The point of an exhaust silencer is to do exactly what it’s name suggests, make silence. Now In this article, we aren’t talking about mufflers and resonators in general. Those will come in a later post about how exhaust systems work. Here we’re just referencing those little end restrictors that you often see inserted at the track or sometimes on the road in the end can of the exhaust.
If you took physics in school, you may have learned all about sound waves and the difference between high and low frequencies. By inserting a bung into the main opening of the exhaust which makes the pipe exit smaller, and having a small length of pipe extend inside from the silencer, it cancels out sound waves. The waves hit the backside of the silencer (the flat face around the smaller exit). The reason there is a pipe behind this is because if the sound waves and farts and sharts coming out of your engine just hit this plate with a smaller exhaust hole in it, it would make a huge amount of turbulence and slow things down quite a lot. Because the pipe is extends and is smaller, it creates more pressure (pressure is force over area), forcing the exhaust out the pipe.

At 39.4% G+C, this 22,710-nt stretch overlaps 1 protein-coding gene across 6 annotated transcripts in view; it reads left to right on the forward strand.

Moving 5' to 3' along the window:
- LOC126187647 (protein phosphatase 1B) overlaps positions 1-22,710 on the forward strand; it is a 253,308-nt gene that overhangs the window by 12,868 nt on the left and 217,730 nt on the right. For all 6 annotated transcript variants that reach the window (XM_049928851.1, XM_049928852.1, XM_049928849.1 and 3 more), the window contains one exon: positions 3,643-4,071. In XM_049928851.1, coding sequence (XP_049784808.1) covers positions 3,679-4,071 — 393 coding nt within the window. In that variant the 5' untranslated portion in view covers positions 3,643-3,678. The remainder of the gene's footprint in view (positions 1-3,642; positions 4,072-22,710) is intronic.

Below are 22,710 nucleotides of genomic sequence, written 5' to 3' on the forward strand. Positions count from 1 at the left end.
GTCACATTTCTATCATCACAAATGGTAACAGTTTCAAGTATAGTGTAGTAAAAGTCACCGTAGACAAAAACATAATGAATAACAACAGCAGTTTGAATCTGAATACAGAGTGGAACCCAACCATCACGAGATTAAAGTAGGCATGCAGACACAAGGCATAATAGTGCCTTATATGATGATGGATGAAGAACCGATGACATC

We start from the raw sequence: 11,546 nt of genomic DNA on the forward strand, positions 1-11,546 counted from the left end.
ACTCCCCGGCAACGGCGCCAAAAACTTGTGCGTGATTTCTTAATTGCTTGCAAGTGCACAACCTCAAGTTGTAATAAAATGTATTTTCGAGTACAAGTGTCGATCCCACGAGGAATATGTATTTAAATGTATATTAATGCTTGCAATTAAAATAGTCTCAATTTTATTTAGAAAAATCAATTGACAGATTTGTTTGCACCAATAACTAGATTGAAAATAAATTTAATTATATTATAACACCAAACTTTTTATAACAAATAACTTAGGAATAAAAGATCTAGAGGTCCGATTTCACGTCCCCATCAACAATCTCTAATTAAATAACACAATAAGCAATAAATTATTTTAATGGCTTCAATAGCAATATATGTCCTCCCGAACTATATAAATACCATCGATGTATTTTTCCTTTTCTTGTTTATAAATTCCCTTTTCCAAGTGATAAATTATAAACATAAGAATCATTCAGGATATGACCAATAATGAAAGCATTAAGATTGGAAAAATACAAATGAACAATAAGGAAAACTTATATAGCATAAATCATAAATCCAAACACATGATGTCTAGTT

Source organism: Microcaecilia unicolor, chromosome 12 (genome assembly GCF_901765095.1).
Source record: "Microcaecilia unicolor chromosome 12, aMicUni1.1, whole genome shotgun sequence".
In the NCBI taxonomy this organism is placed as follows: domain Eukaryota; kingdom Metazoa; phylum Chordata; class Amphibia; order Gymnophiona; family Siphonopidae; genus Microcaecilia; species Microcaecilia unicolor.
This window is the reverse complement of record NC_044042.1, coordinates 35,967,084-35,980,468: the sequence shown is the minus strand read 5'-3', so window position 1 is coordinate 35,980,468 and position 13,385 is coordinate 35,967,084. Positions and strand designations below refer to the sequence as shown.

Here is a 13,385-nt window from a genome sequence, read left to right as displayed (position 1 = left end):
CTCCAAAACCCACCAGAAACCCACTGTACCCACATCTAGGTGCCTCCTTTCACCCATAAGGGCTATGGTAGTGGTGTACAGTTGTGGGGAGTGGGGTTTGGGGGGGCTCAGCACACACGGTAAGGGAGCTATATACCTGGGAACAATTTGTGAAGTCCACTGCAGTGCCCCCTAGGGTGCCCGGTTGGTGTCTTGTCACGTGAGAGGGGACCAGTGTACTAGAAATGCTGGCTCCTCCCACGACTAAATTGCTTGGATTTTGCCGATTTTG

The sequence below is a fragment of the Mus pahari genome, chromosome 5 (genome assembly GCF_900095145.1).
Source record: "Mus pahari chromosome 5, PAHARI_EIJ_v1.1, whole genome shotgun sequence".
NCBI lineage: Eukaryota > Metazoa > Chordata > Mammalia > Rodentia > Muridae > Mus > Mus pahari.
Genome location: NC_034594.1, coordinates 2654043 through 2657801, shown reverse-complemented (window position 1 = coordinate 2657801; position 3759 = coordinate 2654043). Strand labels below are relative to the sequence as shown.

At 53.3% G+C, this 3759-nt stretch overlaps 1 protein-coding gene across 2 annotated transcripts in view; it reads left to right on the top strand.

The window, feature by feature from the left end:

Lower frequencies also travel farther than higher ones. This is the reason you can hear the idiot with his subwoofers booming down the street half a mile away, but you can’t hear the lyrics so clearly. The higher frequencies are more easily absorbed because they have tiny wavelengths, compared to huge ones for low frequencies (remember the Hz test for your subwoofers? How low can they go). The silencer may cancel out the low frequency’s (making negative and positive waves meet, creating neutral) making the exhaust raspy and high-pitched, but that also makes them quieter as well.